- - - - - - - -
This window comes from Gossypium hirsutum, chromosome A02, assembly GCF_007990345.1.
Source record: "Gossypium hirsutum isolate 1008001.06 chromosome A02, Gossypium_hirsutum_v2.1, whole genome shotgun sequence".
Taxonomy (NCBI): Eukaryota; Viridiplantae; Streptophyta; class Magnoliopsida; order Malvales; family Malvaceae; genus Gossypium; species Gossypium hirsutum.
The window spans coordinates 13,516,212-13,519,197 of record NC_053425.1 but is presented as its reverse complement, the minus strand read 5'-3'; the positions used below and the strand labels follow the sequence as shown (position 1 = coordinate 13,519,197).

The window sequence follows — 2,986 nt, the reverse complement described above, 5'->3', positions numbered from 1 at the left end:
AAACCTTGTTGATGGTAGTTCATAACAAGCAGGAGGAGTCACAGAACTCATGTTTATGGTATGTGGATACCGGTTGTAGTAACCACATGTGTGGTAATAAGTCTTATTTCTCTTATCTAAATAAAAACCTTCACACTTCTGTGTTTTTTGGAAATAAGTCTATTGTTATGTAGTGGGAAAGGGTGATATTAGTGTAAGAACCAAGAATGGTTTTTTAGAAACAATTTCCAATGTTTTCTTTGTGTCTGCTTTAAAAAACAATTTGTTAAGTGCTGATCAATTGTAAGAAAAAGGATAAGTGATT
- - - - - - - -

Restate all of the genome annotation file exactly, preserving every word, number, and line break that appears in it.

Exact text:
This window comes from Gossypium hirsutum, chromosome A02, assembly GCF_007990345.1.
Source record: "Gossypium hirsutum isolate 1008001.06 chromosome A02, Gossypium_hirsutum_v2.1, whole genome shotgun sequence".
Taxonomy (NCBI): Eukaryota; Viridiplantae; Streptophyta; class Magnoliopsida; order Malvales; family Malvaceae; genus Gossypium; species Gossypium hirsutum.
The window spans coordinates 13,516,212-13,519,197 of record NC_053425.1 but is presented as its reverse complement, the minus strand read 5'-3'; the positions used below and the strand labels follow the sequence as shown (position 1 = coordinate 13,519,197).

The window sequence follows — 2,986 nt, the reverse complement described above, 5'->3', positions numbered from 1 at the left end:
AAACCTTGTTGATGGTAGTTCATAACAAGCAGGAGGAGTCACAGAACTCATGTTTATGGTATGTGGATACCGGTTGTAGTAACCACATGTGTGGTAATAAGTCTTATTTCTCTTATCTAAATAAAAACCTTCACACTTCTGTGTTTTTTGGAAATAAGTCTATTGTTATGTAGTGGGAAAGGGTGATATTAGTGTAAGAACCAAGAATGGTTTTTTAGAAACAATTTCCAATGTTTTCTTTGTGTCTGCTTTAAAAAACAATTTGTTAAGTGCTGATCAATTGTAAGAAAAAGGATAAGTGATT